If you thought 2020 hasn’t already been bad enough, United States climate officials have estimated that there is nearly a two-to-one chance that the year will end up as the hottest on record for the planet.
The revelation comes with last month being deemed the hottest September on record as global temperatures averaged 15.97 °C on the back of manmade climate change.
At 0.97 °C above the 20th-century average, 2020 beat out 2015 and 2016 for the hottest September in 141 years of recordkeeping, according to the National Oceanic and Atmospheric Administration (NOAA).
The record was driven by high heat in Europe, Northern Asia, Russia and much of the Southern Hemisphere, said the NOAA.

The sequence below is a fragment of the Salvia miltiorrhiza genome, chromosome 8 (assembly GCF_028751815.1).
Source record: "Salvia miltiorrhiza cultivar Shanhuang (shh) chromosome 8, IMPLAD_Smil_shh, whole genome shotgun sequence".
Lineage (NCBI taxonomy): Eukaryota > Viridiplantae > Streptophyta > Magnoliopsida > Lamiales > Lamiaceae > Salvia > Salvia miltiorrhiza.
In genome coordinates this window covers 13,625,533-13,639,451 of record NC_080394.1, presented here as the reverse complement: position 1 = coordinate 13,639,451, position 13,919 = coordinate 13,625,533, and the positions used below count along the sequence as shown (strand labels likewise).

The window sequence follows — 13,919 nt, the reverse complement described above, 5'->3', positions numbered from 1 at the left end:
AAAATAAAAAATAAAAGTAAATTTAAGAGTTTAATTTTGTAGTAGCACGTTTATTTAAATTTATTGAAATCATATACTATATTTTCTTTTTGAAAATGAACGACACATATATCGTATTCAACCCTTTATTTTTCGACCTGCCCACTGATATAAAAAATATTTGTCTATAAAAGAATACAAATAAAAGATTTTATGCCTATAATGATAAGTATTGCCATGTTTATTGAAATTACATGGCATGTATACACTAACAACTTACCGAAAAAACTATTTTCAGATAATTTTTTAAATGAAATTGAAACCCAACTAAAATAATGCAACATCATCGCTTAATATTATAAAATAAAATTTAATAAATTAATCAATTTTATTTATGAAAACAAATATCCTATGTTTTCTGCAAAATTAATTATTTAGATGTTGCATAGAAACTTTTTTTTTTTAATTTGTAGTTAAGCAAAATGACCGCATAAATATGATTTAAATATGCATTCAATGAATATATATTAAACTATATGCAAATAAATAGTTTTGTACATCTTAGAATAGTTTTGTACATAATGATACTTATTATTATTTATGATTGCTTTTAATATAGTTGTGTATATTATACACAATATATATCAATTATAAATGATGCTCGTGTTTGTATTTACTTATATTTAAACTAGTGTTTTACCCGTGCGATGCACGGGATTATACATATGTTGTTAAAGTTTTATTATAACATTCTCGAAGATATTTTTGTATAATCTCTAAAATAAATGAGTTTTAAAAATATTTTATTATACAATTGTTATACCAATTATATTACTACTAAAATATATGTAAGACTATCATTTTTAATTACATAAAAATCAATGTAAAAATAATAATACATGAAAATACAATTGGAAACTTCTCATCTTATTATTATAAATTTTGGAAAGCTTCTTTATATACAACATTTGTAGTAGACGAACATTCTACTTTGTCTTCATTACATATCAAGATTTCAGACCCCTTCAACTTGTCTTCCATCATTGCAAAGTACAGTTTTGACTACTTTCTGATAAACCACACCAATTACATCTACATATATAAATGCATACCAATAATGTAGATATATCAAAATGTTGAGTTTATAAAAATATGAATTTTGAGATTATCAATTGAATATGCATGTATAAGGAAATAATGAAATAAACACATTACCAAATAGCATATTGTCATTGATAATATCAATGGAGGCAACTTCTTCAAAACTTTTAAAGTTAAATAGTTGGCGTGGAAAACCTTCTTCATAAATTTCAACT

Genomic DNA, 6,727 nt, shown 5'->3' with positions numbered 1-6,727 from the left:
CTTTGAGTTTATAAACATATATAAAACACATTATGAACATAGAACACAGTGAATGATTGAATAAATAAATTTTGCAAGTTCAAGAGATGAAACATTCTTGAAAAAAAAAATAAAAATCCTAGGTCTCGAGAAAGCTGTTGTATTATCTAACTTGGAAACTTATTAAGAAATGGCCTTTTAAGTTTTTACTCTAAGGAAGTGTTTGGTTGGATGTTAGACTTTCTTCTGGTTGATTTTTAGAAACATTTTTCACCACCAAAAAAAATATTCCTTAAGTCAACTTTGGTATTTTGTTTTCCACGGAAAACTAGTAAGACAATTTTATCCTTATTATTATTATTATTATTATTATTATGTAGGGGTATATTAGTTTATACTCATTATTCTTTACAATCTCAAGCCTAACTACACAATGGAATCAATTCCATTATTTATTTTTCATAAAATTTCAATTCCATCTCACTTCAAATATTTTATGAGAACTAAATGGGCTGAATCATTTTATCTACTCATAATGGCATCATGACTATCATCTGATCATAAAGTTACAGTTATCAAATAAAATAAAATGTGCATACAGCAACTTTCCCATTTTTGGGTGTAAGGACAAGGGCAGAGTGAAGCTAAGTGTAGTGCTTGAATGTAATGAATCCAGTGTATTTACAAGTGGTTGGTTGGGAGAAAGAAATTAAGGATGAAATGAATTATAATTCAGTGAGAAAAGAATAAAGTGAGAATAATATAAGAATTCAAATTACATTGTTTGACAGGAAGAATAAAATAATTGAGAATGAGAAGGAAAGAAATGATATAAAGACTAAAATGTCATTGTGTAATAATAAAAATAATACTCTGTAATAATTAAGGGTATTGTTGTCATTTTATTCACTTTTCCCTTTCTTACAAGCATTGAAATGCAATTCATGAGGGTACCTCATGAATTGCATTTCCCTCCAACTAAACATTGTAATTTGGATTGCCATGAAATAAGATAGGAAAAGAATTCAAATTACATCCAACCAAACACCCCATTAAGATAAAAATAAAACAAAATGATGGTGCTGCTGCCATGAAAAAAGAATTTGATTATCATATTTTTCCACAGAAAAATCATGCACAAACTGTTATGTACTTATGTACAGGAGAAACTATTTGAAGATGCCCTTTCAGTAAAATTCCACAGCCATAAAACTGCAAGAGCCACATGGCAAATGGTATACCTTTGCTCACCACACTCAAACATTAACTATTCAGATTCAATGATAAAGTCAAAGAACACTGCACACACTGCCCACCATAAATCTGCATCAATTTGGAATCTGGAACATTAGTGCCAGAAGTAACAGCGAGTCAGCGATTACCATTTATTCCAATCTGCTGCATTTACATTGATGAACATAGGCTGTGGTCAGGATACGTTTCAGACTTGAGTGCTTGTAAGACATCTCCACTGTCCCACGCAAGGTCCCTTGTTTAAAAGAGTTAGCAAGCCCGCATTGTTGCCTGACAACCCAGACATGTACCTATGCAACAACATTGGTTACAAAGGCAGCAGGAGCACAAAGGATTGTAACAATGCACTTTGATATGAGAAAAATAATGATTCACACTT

For 44 straight Septembers Earth has been warmer than the 20th Century average while going 429 straight months without a cooler than normal month, the NOAA said. The hottest seven Septembers on record have been the last seven.
While a combination of global warming from coal-burning, oil and natural gas, and natural variability has contributed, the biggest factor has been human-caused warming.
The globe set this record despite a La Nina, which is a cooling of parts of the central Pacific that changes weather patterns and usually slightly lowers temperatures.
The first nine months of 2020 are the second warmest on record, a shade behind 2016 when there was a strong warming El Nino. But the NOAA’s calculations show that there has been a 64.7 per cent chance that 2020 will pass 2016 in the last three months to become the warmest year on record.